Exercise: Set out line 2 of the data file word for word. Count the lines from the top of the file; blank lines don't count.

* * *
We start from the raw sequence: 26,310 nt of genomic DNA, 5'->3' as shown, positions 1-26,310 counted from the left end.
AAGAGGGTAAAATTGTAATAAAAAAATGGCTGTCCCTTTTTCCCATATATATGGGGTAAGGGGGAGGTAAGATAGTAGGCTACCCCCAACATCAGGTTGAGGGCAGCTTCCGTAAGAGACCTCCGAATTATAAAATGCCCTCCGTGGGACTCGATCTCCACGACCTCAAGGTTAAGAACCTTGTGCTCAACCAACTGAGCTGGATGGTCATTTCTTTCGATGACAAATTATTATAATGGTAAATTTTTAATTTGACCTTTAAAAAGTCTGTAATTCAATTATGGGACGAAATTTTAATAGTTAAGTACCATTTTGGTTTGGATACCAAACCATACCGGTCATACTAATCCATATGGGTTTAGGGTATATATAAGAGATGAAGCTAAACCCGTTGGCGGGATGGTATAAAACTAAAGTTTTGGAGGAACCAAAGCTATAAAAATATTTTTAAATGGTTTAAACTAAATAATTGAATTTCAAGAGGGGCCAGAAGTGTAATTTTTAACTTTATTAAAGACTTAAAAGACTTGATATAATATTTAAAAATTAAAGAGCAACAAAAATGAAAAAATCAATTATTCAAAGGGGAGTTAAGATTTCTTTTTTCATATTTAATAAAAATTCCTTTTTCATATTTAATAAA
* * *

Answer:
AAGAGGGTAAAATTGTAATAAAAAAATGGCTGTCCCTTTTTCCCATATATATGGGGTAAGGGGGAGGTAAGATAGTAGGCTACCCCCAACATCAGGTTGAGGGCAGCTTCCGTAAGAGACCTCCGAATTATAAAATGCCCTCCGTGGGACTCGATCTCCACGACCTCAAGGTTAAGAACCTTGTGCTCAACCAACTGAGCTGGATGGTCATTTCTTTCGATGACAAATTATTATAATGGTAAATTTTTAATTTGACCTTTAAAAAGTCTGTAATTCAATTATGGGACGAAATTTTAATAGTTAAGTACCATTTTGGTTTGGATACCAAACCATACCGGTCATACTAATCCATATGGGTTTAGGGTATATATAAGAGATGAAGCTAAACCCGTTGGCGGGATGGTATAAAACTAAAGTTTTGGAGGAACCAAAGCTATAAAAATATTTTTAAATGGTTTAAACTAAATAATTGAATTTCAAGAGGGGCCAGAAGTGTAATTTTTAACTTTATTAAAGACTTAAAAGACTTGATATAATATTTAAAAATTAAAGAGCAACAAAAATGAAAAAATCAATTATTCAAAGGGGAGTTAAGATTTCTTTTTTCATATTTAATAAAAATTCCTTTTTCATATTTAATAAA